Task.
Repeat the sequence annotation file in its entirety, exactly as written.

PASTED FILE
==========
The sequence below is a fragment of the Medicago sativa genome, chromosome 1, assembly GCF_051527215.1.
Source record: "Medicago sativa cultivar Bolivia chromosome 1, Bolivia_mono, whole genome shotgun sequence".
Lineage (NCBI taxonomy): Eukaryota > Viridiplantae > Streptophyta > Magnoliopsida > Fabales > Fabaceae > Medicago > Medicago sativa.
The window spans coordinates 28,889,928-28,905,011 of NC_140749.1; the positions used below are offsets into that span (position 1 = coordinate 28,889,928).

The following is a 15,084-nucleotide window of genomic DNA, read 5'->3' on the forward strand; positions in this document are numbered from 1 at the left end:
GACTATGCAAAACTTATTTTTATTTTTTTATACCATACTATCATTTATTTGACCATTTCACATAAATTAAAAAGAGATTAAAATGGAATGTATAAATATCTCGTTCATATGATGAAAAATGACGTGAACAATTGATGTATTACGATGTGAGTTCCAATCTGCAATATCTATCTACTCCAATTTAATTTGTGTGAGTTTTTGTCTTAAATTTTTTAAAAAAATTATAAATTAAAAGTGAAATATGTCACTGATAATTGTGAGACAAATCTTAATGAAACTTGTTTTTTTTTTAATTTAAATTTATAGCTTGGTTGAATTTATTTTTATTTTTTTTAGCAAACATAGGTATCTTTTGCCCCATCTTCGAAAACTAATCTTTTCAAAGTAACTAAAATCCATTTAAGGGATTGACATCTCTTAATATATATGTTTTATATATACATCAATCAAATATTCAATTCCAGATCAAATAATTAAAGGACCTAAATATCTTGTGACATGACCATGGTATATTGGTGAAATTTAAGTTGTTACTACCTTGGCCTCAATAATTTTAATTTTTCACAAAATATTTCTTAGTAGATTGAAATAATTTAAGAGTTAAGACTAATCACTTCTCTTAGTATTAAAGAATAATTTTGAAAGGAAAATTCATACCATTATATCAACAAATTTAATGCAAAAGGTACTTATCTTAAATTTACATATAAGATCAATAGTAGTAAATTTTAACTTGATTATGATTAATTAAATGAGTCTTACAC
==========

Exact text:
The sequence below is a fragment of the Medicago sativa genome, chromosome 1, assembly GCF_051527215.1.
Source record: "Medicago sativa cultivar Bolivia chromosome 1, Bolivia_mono, whole genome shotgun sequence".
Lineage (NCBI taxonomy): Eukaryota > Viridiplantae > Streptophyta > Magnoliopsida > Fabales > Fabaceae > Medicago > Medicago sativa.
The window spans coordinates 28,889,928-28,905,011 of NC_140749.1; the positions used below are offsets into that span (position 1 = coordinate 28,889,928).

The following is a 15,084-nucleotide window of genomic DNA, read 5'->3' on the forward strand; positions in this document are numbered from 1 at the left end:
GACTATGCAAAACTTATTTTTATTTTTTTATACCATACTATCATTTATTTGACCATTTCACATAAATTAAAAAGAGATTAAAATGGAATGTATAAATATCTCGTTCATATGATGAAAAATGACGTGAACAATTGATGTATTACGATGTGAGTTCCAATCTGCAATATCTATCTACTCCAATTTAATTTGTGTGAGTTTTTGTCTTAAATTTTTTAAAAAAATTATAAATTAAAAGTGAAATATGTCACTGATAATTGTGAGACAAATCTTAATGAAACTTGTTTTTTTTTTAATTTAAATTTATAGCTTGGTTGAATTTATTTTTATTTTTTTTAGCAAACATAGGTATCTTTTGCCCCATCTTCGAAAACTAATCTTTTCAAAGTAACTAAAATCCATTTAAGGGATTGACATCTCTTAATATATATGTTTTATATATACATCAATCAAATATTCAATTCCAGATCAAATAATTAAAGGACCTAAATATCTTGTGACATGACCATGGTATATTGGTGAAATTTAAGTTGTTACTACCTTGGCCTCAATAATTTTAATTTTTCACAAAATATTTCTTAGTAGATTGAAATAATTTAAGAGTTAAGACTAATCACTTCTCTTAGTATTAAAGAATAATTTTGAAAGGAAAATTCATACCATTATATCAACAAATTTAATGCAAAAGGTACTTATCTTAAATTTACATATAAGATCAATAGTAGTAAATTTTAACTTGATTATGATTAATTAAATGAGTCTTACAC